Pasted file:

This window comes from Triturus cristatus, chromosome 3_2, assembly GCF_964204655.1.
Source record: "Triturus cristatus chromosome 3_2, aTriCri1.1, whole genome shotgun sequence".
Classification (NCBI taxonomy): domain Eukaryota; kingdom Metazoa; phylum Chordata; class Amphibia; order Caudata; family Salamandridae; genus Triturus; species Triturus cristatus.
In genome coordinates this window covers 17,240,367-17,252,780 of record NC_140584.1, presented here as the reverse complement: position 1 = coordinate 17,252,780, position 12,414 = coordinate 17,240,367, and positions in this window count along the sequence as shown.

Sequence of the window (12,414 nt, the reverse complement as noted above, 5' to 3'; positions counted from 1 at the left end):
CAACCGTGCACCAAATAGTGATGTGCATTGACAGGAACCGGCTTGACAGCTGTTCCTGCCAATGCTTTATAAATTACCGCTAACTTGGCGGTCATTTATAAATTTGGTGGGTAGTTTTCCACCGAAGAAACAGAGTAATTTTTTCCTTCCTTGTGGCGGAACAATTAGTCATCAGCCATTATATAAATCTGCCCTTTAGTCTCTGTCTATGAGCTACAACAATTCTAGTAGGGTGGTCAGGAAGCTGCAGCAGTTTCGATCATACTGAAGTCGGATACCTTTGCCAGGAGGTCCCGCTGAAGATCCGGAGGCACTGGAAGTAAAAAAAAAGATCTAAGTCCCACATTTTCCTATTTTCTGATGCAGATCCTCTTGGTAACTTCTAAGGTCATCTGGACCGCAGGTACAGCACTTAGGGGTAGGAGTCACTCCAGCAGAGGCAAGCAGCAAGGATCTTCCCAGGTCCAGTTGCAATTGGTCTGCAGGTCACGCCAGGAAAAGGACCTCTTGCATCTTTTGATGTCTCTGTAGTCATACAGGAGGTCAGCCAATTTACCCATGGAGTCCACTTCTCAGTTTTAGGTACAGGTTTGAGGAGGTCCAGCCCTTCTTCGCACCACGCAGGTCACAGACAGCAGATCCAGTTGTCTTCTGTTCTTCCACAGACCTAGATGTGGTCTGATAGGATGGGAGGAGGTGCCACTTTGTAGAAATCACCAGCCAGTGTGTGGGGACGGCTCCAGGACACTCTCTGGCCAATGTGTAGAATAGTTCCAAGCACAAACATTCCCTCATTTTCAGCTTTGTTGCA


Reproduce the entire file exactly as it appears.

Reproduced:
This window comes from Triturus cristatus, chromosome 3_2, assembly GCF_964204655.1.
Source record: "Triturus cristatus chromosome 3_2, aTriCri1.1, whole genome shotgun sequence".
Classification (NCBI taxonomy): domain Eukaryota; kingdom Metazoa; phylum Chordata; class Amphibia; order Caudata; family Salamandridae; genus Triturus; species Triturus cristatus.
In genome coordinates this window covers 17,240,367-17,252,780 of record NC_140584.1, presented here as the reverse complement: position 1 = coordinate 17,252,780, position 12,414 = coordinate 17,240,367, and positions in this window count along the sequence as shown.

Sequence of the window (12,414 nt, the reverse complement as noted above, 5' to 3'; positions counted from 1 at the left end):
CAACCGTGCACCAAATAGTGATGTGCATTGACAGGAACCGGCTTGACAGCTGTTCCTGCCAATGCTTTATAAATTACCGCTAACTTGGCGGTCATTTATAAATTTGGTGGGTAGTTTTCCACCGAAGAAACAGAGTAATTTTTTCCTTCCTTGTGGCGGAACAATTAGTCATCAGCCATTATATAAATCTGCCCTTTAGTCTCTGTCTATGAGCTACAACAATTCTAGTAGGGTGGTCAGGAAGCTGCAGCAGTTTCGATCATACTGAAGTCGGATACCTTTGCCAGGAGGTCCCGCTGAAGATCCGGAGGCACTGGAAGTAAAAAAAAAGATCTAAGTCCCACATTTTCCTATTTTCTGATGCAGATCCTCTTGGTAACTTCTAAGGTCATCTGGACCGCAGGTACAGCACTTAGGGGTAGGAGTCACTCCAGCAGAGGCAAGCAGCAAGGATCTTCCCAGGTCCAGTTGCAATTGGTCTGCAGGTCACGCCAGGAAAAGGACCTCTTGCATCTTTTGATGTCTCTGTAGTCATACAGGAGGTCAGCCAATTTACCCATGGAGTCCACTTCTCAGTTTTAGGTACAGGTTTGAGGAGGTCCAGCCCTTCTTCGCACCACGCAGGTCACAGACAGCAGATCCAGTTGTCTTCTGTTCTTCCACAGACCTAGATGTGGTCTGATAGGATGGGAGGAGGTGCCACTTTGTAGAAATCACCAGCCAGTGTGTGGGGACGGCTCCAGGACACTCTCTGGCCAATGTGTAGAATAGTTCCAAGCACAAACATTCCCTCATTTTCAGCTTTGTTGCA